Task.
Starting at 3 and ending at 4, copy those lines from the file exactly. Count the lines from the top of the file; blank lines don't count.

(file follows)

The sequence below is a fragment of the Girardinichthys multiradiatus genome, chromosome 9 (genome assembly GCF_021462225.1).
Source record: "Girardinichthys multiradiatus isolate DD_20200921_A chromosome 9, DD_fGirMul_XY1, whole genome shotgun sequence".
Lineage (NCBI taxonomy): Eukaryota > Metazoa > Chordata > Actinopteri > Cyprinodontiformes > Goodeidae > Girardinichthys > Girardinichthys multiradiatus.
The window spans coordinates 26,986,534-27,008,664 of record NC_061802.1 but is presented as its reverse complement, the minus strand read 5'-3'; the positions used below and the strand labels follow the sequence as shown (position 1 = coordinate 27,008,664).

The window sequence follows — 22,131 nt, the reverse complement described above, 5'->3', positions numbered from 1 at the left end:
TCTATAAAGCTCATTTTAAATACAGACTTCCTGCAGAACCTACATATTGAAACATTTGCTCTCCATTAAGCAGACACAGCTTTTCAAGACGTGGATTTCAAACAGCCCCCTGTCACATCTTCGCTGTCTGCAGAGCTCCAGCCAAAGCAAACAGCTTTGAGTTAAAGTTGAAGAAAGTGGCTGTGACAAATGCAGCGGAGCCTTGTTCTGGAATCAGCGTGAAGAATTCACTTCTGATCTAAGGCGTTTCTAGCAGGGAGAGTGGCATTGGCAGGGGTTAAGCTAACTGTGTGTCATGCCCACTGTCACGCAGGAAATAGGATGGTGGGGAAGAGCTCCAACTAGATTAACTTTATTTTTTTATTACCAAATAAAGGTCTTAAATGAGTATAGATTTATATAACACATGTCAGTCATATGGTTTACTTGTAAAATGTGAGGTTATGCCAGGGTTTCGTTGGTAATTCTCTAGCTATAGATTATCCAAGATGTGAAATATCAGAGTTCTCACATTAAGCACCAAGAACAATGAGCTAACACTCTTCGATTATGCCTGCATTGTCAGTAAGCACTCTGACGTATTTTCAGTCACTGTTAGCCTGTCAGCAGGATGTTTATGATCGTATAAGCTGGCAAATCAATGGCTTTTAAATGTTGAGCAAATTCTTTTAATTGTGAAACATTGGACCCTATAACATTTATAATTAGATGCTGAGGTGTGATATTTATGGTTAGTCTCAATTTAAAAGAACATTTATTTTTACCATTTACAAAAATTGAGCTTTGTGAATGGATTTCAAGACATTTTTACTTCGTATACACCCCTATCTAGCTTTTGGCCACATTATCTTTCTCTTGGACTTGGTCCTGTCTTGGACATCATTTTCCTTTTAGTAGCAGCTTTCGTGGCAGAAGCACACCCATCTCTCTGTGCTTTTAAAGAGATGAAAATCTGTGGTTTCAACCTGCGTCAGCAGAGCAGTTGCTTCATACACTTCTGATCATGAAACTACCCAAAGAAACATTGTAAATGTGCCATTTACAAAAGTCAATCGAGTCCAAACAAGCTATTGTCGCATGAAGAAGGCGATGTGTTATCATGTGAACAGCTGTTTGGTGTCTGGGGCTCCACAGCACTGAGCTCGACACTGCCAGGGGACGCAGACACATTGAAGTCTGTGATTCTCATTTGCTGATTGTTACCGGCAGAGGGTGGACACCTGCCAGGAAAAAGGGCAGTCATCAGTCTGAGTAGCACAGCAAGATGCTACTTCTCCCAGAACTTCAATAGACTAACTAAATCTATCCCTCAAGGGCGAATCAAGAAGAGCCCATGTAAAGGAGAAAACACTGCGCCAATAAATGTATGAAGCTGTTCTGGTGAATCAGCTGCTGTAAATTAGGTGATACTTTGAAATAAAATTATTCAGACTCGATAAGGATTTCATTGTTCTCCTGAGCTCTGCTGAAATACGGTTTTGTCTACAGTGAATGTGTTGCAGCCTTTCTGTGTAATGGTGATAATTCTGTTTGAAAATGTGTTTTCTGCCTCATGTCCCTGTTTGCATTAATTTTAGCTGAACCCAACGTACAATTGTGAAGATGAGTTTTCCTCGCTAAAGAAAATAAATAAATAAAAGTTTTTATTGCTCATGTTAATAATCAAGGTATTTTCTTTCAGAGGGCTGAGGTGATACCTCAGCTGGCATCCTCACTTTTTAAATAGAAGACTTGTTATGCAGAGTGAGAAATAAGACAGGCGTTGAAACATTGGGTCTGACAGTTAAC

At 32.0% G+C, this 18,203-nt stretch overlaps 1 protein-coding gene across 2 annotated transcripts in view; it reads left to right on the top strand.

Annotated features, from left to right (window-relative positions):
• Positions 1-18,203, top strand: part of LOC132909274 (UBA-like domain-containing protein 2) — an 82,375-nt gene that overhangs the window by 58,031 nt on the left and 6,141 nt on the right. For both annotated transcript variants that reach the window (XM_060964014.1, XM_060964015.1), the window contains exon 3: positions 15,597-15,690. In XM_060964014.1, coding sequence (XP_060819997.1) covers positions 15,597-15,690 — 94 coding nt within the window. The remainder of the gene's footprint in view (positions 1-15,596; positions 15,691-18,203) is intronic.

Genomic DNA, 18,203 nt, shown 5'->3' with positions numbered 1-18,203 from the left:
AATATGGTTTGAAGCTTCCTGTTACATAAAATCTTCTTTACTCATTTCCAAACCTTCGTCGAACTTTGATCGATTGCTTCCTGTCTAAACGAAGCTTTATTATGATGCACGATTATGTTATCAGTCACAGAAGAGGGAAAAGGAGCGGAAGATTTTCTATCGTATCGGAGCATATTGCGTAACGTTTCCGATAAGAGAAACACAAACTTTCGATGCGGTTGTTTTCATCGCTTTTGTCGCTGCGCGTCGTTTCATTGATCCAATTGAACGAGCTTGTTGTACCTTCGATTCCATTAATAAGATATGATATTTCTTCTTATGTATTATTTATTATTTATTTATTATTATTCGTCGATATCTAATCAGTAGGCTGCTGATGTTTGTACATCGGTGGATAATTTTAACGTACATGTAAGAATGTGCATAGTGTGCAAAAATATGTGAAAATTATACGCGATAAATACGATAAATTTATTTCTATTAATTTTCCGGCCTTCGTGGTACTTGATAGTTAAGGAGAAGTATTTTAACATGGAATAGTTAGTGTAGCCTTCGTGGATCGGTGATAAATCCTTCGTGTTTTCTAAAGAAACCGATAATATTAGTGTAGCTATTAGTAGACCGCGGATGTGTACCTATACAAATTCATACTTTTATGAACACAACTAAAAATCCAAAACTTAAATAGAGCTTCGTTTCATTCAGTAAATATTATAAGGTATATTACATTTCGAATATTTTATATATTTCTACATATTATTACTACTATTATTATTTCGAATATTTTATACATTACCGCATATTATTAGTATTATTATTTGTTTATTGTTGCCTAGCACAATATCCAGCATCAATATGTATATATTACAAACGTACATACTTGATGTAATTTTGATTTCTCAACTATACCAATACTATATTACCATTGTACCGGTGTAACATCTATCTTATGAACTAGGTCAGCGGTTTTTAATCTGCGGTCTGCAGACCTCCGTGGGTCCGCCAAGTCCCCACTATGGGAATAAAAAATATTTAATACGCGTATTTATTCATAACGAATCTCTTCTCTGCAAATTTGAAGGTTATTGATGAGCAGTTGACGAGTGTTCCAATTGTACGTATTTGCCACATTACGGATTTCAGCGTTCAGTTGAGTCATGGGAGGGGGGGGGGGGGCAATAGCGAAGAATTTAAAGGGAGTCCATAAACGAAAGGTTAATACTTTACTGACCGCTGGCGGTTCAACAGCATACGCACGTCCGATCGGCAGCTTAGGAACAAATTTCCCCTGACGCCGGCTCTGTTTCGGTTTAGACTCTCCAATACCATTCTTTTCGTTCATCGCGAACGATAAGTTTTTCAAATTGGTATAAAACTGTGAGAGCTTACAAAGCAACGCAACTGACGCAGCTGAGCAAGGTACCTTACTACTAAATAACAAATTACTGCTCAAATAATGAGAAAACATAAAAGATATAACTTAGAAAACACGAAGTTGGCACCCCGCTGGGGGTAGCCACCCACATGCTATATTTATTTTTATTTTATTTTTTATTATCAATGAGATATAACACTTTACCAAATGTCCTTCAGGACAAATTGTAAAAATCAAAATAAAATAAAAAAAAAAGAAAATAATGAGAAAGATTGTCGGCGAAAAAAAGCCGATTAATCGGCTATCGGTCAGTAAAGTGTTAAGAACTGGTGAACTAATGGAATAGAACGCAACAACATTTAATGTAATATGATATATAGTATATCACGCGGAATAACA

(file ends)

Lineage (NCBI taxonomy): Eukaryota > Metazoa > Chordata > Actinopteri > Cyprinodontiformes > Goodeidae > Girardinichthys > Girardinichthys multiradiatus.
The window spans coordinates 26,986,534-27,008,664 of record NC_061802.1 but is presented as its reverse complement, the minus strand read 5'-3'; the positions used below and the strand labels follow the sequence as shown (position 1 = coordinate 27,008,664).